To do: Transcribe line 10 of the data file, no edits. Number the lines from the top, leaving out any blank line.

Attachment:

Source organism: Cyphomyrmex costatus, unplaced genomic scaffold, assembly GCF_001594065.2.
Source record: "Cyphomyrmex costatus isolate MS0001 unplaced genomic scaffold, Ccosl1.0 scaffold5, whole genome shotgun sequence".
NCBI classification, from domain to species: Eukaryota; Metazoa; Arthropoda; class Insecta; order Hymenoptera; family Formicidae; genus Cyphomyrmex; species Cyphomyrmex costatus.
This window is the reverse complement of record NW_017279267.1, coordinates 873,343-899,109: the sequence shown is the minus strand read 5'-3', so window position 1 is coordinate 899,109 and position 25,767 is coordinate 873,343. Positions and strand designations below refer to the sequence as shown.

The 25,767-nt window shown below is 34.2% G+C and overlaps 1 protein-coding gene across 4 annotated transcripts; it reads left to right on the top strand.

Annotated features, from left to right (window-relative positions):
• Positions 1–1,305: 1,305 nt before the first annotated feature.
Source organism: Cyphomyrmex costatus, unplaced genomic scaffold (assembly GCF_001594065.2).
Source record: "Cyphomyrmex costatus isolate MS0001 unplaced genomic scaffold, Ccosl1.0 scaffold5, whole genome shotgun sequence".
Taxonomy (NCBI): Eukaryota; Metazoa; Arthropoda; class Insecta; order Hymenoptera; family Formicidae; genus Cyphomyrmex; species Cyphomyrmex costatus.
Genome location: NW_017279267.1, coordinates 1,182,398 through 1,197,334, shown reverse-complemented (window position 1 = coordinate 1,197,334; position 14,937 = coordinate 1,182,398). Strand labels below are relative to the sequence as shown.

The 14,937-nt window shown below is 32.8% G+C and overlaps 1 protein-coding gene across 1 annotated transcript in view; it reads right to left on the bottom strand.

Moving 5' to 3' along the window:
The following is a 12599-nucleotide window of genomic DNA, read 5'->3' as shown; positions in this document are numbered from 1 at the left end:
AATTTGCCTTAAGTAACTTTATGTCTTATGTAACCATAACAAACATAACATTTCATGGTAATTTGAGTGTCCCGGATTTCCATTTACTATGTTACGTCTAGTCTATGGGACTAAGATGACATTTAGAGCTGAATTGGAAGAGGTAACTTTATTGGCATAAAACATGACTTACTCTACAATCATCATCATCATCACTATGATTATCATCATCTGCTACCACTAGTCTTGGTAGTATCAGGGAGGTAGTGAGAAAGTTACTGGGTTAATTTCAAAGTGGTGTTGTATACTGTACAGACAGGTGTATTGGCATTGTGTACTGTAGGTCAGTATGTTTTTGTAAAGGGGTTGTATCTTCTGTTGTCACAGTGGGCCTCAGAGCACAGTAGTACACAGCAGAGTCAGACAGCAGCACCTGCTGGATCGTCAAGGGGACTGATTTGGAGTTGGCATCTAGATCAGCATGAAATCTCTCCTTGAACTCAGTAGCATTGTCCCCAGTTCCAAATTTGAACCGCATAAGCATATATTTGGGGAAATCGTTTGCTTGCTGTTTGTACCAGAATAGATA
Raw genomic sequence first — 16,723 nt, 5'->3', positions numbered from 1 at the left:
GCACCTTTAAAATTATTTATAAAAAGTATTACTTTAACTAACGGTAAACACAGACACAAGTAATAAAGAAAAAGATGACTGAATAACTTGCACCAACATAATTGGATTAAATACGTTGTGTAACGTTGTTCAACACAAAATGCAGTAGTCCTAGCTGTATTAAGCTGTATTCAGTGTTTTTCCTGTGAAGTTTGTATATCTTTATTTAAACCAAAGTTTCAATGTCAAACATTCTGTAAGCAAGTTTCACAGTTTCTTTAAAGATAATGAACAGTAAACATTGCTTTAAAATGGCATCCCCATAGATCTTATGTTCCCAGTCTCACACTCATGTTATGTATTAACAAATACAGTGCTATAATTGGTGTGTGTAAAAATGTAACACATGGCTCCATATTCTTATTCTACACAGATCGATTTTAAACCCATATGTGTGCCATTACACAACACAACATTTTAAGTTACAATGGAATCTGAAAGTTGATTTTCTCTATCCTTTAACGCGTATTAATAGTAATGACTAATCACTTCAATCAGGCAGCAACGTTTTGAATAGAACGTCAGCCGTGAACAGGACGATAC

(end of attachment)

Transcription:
Taxonomy (NCBI): Eukaryota; Metazoa; Arthropoda; class Insecta; order Hymenoptera; family Formicidae; genus Cyphomyrmex; species Cyphomyrmex costatus.